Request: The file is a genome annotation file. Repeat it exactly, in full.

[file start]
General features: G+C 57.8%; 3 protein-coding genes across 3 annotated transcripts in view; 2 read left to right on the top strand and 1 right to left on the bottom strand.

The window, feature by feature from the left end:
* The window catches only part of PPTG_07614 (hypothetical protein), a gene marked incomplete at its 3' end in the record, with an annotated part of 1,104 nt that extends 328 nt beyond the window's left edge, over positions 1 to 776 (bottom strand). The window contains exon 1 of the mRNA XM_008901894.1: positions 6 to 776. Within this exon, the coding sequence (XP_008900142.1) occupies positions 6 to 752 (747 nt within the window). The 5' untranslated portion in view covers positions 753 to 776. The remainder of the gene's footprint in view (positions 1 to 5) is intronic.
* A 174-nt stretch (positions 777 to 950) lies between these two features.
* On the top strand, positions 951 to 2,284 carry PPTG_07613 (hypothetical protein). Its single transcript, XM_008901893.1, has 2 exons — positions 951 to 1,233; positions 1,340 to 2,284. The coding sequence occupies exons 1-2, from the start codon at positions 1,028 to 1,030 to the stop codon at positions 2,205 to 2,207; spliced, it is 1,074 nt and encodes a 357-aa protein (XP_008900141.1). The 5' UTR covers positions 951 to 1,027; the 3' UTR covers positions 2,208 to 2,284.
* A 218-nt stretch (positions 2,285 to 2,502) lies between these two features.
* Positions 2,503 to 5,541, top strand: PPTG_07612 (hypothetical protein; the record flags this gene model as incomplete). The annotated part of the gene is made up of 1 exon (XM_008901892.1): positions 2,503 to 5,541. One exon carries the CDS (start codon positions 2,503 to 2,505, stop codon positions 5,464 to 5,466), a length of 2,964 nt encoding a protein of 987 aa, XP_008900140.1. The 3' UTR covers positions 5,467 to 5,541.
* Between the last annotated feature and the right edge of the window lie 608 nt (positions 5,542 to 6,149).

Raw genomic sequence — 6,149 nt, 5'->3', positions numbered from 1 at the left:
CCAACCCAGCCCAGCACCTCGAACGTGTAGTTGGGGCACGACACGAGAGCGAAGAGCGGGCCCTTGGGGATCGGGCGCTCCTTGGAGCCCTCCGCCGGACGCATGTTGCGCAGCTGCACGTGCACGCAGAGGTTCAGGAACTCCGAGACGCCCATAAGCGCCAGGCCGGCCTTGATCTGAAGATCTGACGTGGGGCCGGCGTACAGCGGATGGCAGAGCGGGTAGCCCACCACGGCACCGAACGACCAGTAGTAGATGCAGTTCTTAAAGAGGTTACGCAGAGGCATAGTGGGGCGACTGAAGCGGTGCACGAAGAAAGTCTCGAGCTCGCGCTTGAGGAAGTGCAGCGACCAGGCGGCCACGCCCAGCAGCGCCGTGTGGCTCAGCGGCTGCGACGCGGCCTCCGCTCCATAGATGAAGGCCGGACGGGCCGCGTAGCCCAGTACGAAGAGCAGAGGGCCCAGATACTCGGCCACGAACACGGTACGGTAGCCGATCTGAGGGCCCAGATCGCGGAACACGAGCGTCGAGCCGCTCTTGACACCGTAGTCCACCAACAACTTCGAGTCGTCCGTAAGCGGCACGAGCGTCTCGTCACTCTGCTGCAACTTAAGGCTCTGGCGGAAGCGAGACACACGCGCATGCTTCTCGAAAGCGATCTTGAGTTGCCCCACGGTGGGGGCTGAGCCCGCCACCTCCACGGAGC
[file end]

General features: G+C 57.8%; 3 protein-coding genes across 3 annotated transcripts in view; 2 read left to right on the top strand and 1 right to left on the bottom strand.

The window, feature by feature from the left end:
* The window catches only part of PPTG_07614 (hypothetical protein), a gene marked incomplete at its 3' end in the record, with an annotated part of 1,104 nt that extends 328 nt beyond the window's left edge, over positions 1 to 776 (bottom strand). The window contains exon 1 of the mRNA XM_008901894.1: positions 6 to 776. Within this exon, the coding sequence (XP_008900142.1) occupies positions 6 to 752 (747 nt within the window). The 5' untranslated portion in view covers positions 753 to 776. The remainder of the gene's footprint in view (positions 1 to 5) is intronic.
* A 174-nt stretch (positions 777 to 950) lies between these two features.
* On the top strand, positions 951 to 2,284 carry PPTG_07613 (hypothetical protein). Its single transcript, XM_008901893.1, has 2 exons — positions 951 to 1,233; positions 1,340 to 2,284. The coding sequence occupies exons 1-2, from the start codon at positions 1,028 to 1,030 to the stop codon at positions 2,205 to 2,207; spliced, it is 1,074 nt and encodes a 357-aa protein (XP_008900141.1). The 5' UTR covers positions 951 to 1,027; the 3' UTR covers positions 2,208 to 2,284.
* A 218-nt stretch (positions 2,285 to 2,502) lies between these two features.
* Positions 2,503 to 5,541, top strand: PPTG_07612 (hypothetical protein; the record flags this gene model as incomplete). The annotated part of the gene is made up of 1 exon (XM_008901892.1): positions 2,503 to 5,541. One exon carries the CDS (start codon positions 2,503 to 2,505, stop codon positions 5,464 to 5,466), a length of 2,964 nt encoding a protein of 987 aa, XP_008900140.1. The 3' UTR covers positions 5,467 to 5,541.
* Between the last annotated feature and the right edge of the window lie 608 nt (positions 5,542 to 6,149).

Raw genomic sequence — 6,149 nt, 5'->3', positions numbered from 1 at the left:
CCAACCCAGCCCAGCACCTCGAACGTGTAGTTGGGGCACGACACGAGAGCGAAGAGCGGGCCCTTGGGGATCGGGCGCTCCTTGGAGCCCTCCGCCGGACGCATGTTGCGCAGCTGCACGTGCACGCAGAGGTTCAGGAACTCCGAGACGCCCATAAGCGCCAGGCCGGCCTTGATCTGAAGATCTGACGTGGGGCCGGCGTACAGCGGATGGCAGAGCGGGTAGCCCACCACGGCACCGAACGACCAGTAGTAGATGCAGTTCTTAAAGAGGTTACGCAGAGGCATAGTGGGGCGACTGAAGCGGTGCACGAAGAAAGTCTCGAGCTCGCGCTTGAGGAAGTGCAGCGACCAGGCGGCCACGCCCAGCAGCGCCGTGTGGCTCAGCGGCTGCGACGCGGCCTCCGCTCCATAGATGAAGGCCGGACGGGCCGCGTAGCCCAGTACGAAGAGCAGAGGGCCCAGATACTCGGCCACGAACACGGTACGGTAGCCGATCTGAGGGCCCAGATCGCGGAACACGAGCGTCGAGCCGCTCTTGACACCGTAGTCCACCAACAACTTCGAGTCGTCCGTAAGCGGCACGAGCGTCTCGTCACTCTGCTGCAACTTAAGGCTCTGGCGGAAGCGAGACACACGCGCATGCTTCTCGAAAGCGATCTTGAGTTGCCCCACGGTGGGGGCTGAGCCCGCCACCTCCACGGAGC